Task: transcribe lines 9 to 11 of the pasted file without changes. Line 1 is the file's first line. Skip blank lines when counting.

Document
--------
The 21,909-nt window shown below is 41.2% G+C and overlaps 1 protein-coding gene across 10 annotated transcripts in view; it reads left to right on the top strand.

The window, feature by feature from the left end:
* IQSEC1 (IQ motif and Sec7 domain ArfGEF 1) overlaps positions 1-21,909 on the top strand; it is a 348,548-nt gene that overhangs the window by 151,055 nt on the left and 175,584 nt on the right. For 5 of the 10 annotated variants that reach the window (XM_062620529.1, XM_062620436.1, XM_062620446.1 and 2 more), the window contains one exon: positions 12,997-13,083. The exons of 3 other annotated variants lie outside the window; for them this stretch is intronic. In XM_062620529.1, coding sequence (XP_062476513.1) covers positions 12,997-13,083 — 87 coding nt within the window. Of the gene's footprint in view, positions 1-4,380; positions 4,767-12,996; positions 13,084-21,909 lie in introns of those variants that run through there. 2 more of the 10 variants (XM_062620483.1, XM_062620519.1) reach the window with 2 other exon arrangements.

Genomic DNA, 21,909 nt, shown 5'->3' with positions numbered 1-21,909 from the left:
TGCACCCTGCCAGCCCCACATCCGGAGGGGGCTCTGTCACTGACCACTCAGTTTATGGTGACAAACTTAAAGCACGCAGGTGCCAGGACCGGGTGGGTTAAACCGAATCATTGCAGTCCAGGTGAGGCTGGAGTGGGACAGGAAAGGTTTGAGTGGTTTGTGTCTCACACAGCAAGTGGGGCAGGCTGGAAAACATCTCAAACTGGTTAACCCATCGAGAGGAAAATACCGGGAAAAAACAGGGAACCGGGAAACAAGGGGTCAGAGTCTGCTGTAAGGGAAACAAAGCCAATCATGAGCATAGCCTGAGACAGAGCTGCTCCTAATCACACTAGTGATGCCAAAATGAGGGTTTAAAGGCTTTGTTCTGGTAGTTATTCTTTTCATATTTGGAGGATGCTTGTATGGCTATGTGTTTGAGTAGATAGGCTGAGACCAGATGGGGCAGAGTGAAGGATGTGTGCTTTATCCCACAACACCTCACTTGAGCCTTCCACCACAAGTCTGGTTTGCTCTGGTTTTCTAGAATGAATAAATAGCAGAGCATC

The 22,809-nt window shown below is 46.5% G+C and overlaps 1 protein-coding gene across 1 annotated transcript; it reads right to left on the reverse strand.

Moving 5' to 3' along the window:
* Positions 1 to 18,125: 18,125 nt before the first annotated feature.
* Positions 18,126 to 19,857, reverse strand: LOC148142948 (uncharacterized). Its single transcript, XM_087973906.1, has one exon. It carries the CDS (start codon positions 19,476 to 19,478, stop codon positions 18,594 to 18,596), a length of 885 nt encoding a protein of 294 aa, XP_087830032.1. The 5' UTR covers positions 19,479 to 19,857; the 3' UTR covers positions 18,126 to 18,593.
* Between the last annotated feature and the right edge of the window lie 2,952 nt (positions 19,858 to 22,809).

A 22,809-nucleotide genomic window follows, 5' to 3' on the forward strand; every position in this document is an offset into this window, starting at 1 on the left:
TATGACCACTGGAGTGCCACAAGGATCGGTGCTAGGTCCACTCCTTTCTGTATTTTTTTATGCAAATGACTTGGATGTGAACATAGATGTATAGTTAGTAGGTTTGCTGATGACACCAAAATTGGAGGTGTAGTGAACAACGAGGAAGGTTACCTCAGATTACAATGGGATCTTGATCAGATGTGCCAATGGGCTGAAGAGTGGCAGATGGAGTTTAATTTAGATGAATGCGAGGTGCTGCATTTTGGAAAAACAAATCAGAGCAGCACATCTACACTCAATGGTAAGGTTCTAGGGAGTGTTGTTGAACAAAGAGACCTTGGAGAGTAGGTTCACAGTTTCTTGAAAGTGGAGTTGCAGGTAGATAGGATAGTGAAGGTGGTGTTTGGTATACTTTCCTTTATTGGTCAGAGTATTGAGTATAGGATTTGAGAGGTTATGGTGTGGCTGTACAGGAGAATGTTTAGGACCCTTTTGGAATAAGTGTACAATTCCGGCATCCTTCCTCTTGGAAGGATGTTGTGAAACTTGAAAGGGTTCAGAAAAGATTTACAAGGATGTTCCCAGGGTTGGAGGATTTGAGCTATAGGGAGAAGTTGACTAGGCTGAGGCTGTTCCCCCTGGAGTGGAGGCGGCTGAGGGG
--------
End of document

* Positions 18,126 to 19,857, reverse strand: LOC148142948 (uncharacterized). Its single transcript, XM_087973906.1, has one exon. It carries the CDS (start codon positions 19,476 to 19,478, stop codon positions 18,594 to 18,596), a length of 885 nt encoding a protein of 294 aa, XP_087830032.1. The 5' UTR covers positions 19,479 to 19,857; the 3' UTR covers positions 18,126 to 18,593.
* Between the last annotated feature and the right edge of the window lie 2,952 nt (positions 19,858 to 22,809).

A 22,809-nucleotide genomic window follows, 5' to 3' on the forward strand; every position in this document is an offset into this window, starting at 1 on the left: